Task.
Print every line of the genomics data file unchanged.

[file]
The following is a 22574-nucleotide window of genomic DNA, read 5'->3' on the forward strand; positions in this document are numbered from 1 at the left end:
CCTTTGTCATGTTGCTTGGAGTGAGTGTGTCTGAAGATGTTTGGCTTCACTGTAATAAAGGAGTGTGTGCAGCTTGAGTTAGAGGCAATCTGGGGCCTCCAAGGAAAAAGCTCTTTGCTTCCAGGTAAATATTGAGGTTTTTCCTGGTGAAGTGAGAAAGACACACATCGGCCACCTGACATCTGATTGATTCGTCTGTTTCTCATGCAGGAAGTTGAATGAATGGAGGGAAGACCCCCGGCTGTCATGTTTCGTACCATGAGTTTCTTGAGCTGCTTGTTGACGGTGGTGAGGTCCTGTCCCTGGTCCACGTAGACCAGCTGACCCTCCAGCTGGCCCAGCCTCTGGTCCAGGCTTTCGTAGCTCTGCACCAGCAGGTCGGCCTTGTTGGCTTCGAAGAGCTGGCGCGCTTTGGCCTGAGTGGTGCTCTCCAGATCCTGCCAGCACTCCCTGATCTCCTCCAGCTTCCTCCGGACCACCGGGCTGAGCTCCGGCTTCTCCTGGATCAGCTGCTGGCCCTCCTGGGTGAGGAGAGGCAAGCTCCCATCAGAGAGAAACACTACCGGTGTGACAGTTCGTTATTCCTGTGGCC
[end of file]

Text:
The following is a 22574-nucleotide window of genomic DNA, read 5'->3' on the forward strand; positions in this document are numbered from 1 at the left end:
CCTTTGTCATGTTGCTTGGAGTGAGTGTGTCTGAAGATGTTTGGCTTCACTGTAATAAAGGAGTGTGTGCAGCTTGAGTTAGAGGCAATCTGGGGCCTCCAAGGAAAAAGCTCTTTGCTTCCAGGTAAATATTGAGGTTTTTCCTGGTGAAGTGAGAAAGACACACATCGGCCACCTGACATCTGATTGATTCGTCTGTTTCTCATGCAGGAAGTTGAATGAATGGAGGGAAGACCCCCGGCTGTCATGTTTCGTACCATGAGTTTCTTGAGCTGCTTGTTGACGGTGGTGAGGTCCTGTCCCTGGTCCACGTAGACCAGCTGACCCTCCAGCTGGCCCAGCCTCTGGTCCAGGCTTTCGTAGCTCTGCACCAGCAGGTCGGCCTTGTTGGCTTCGAAGAGCTGGCGCGCTTTGGCCTGAGTGGTGCTCTCCAGATCCTGCCAGCACTCCCTGATCTCCTCCAGCTTCCTCCGGACCACCGGGCTGAGCTCCGGCTTCTCCTGGATCAGCTGCTGGCCCTCCTGGGTGAGGAGAGGCAAGCTCCCATCAGAGAGAAACACTACCGGTGTGACAGTTCGTTATTCCTGTGGCC